We do not know her name. Usually we refer to her as "the woman with the issue of blood." But those words from the King James Bible seem archaic today and make her seem faceless and distant. She was a real person, and her pain was intense.

I sometimes imagine that this fragile shell of a woman was called "Mara" — the Hebrew word for bitter. Chronic sickness had disfigured her life. Yet Christ got so close to her pain that she dared to touch Him, and her healing has provided inspiration for countless sermons ever since.

You know the story. Her appearance in the Gospel of Mark is brief, but her encounter with Jesus, described in Mark 5:25–34, is one of the most poignant in the New Testament. I fear we miss the impact of this woman's story because we don't realize what she endured or what her healing truly signifies.

The Bible tells us that she had been bleeding for 12 years. We don't know the nature of her illness, but it is probable she had some type of female problem. She undoubtedly experienced chronic fatigue, lack of energy and crippling grief.

We don't know the cause of her illness, either. But it is likely she could not bear children because of it, and her childlessness would have brought even more of a stigma in a primitive society than the illness itself.

Perhaps she had suffered a painful miscarriage at one point. Perhaps her husband divorced her because she could not bear children. The Bible doesn't tell us the details.

However, we do know that she "endured much at the hands of many physicians" and that she "spent all that she had" on doctors (Mark 5:26 , NASB) — meaning that she was destitute and may have been forced to beg. The gospel also says that the doctor's efforts made her physical condition worse, not better.

In the time of Jesus, medical care for women in Mara's condition was crude if not barbaric. All the doctors in Jerusalem were men, of course. And their "treatments" were nothing more than experiments based on superstition and flawed science.

Writings of the time prescribed various cures for ailments — including one that called for ingesting dust mixed with human waste. Mara may have been forced to eat such toxic substances to find a cure. For her, doctor visits were torture.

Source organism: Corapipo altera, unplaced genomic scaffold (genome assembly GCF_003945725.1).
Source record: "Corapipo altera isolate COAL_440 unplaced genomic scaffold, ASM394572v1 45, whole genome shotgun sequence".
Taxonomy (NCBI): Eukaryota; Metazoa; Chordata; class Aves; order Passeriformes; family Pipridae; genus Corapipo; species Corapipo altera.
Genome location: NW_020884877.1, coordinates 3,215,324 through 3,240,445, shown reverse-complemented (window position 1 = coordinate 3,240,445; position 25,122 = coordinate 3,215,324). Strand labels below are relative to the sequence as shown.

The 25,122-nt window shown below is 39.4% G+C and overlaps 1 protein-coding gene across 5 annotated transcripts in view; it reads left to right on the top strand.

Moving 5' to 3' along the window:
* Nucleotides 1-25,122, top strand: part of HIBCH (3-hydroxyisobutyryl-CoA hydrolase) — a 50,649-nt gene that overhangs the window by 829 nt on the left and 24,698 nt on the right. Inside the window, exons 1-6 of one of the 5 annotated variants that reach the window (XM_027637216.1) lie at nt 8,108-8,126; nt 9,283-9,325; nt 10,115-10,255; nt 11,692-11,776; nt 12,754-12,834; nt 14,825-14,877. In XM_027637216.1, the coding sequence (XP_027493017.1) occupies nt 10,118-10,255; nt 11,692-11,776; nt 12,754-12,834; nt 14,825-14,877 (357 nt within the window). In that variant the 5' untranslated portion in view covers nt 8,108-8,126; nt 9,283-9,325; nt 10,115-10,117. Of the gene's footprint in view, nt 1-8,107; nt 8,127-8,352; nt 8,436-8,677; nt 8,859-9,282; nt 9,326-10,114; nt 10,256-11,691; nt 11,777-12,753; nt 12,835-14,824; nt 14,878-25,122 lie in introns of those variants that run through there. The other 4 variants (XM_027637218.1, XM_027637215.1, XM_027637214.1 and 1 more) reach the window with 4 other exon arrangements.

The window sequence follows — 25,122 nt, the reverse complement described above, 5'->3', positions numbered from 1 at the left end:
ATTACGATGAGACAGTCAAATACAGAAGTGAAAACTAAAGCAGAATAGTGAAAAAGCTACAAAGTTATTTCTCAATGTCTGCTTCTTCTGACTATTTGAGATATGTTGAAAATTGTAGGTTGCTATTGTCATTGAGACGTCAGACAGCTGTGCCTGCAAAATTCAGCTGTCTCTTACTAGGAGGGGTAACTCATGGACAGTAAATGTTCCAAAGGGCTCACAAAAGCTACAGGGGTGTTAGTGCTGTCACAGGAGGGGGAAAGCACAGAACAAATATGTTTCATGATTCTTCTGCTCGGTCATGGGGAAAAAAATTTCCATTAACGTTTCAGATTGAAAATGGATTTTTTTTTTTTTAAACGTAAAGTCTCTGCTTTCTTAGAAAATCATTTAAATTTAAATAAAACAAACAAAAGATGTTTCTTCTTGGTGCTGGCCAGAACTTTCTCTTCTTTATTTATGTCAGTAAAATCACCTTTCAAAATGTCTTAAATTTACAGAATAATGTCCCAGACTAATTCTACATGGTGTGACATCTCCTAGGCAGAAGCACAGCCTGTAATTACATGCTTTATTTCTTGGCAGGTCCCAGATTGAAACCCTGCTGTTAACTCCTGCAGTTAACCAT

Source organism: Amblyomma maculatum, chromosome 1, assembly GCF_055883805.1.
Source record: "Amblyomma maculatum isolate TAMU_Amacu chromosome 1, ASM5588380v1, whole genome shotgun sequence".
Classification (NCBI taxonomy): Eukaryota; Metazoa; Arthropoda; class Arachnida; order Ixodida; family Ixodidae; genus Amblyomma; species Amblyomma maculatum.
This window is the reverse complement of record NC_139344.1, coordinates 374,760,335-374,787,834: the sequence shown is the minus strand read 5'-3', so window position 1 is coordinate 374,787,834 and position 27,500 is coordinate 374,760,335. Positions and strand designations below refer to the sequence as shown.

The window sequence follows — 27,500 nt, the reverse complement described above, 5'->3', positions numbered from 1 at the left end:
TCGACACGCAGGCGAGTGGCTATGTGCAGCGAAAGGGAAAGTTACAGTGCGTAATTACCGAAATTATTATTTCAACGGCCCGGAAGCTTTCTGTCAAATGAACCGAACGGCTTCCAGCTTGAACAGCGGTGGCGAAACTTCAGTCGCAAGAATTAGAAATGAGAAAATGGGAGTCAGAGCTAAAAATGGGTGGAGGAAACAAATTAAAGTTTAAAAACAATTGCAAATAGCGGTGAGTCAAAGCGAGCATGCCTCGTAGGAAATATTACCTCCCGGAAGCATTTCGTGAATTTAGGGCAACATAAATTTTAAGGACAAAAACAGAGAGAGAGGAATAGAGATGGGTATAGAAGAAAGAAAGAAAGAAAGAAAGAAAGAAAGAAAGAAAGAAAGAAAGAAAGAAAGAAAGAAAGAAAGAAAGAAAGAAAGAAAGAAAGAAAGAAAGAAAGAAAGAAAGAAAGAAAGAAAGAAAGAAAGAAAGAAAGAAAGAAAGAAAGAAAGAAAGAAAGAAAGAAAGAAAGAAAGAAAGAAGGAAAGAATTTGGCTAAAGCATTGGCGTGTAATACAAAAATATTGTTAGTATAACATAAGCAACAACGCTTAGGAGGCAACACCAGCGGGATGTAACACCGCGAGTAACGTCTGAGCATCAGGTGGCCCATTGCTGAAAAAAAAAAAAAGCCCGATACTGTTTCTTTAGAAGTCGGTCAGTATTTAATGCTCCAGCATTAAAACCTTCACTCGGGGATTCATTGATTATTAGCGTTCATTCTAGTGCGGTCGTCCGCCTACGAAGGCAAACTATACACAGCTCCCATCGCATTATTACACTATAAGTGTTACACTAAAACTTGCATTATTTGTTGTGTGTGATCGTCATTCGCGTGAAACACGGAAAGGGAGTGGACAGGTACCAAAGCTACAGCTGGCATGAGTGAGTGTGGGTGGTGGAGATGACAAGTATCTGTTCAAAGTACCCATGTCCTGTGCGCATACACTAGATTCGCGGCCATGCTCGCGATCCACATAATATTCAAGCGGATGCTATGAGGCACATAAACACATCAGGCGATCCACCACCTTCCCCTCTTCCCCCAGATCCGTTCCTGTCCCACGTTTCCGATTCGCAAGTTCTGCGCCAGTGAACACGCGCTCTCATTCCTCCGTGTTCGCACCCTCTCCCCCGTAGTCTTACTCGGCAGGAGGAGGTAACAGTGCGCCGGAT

Yet the Gospel account tells us that when she heard that Jesus was passing near her neighborhood, she mustered up the courage to press through the crowd to reach Him. Did she do this simply because she was desperate? I believe there is much more to this story. But we must read between the lines.

This anguished woman had been brushed aside by rabbis, abused by doctors and shunned by men on the street. Why then would she suddenly feel the confidence to approach the rabbi named Jesus?

I wonder if Mara had talked to others about Him. Surely she had heard the reports of His healing power. Perhaps she had even met Mary of Bethany in the marketplace or had talked to Mary Magdalene in an alley.

What set this Teacher apart from all the religious leaders in Israel? And why would Mara have dared to approach Him when she knew that all other rabbis would have rebuked her — and perhaps punished her publicly — for touching a holy man?

1. She knew Jesus was approachable.

Rabbis in Israel were generally aloof and inaccessible — and they kept their distance from women. Ancient Jewish traditions instructed men to walk on the other side of the street when they saw a woman approaching. Superstition said that it was bad luck for a woman who was menstruating to pass between two men.

The rabbis viewed women as the source of all evil. They taught that because Eve was deceived in the Garden of Eden, all females were guilty of ruining Creation. (Ironically, they did not pass Adam's guilt on to all males.) Women were considered deceitful, lazy, fickle and ignorant — and prone to immorality and witchcraft.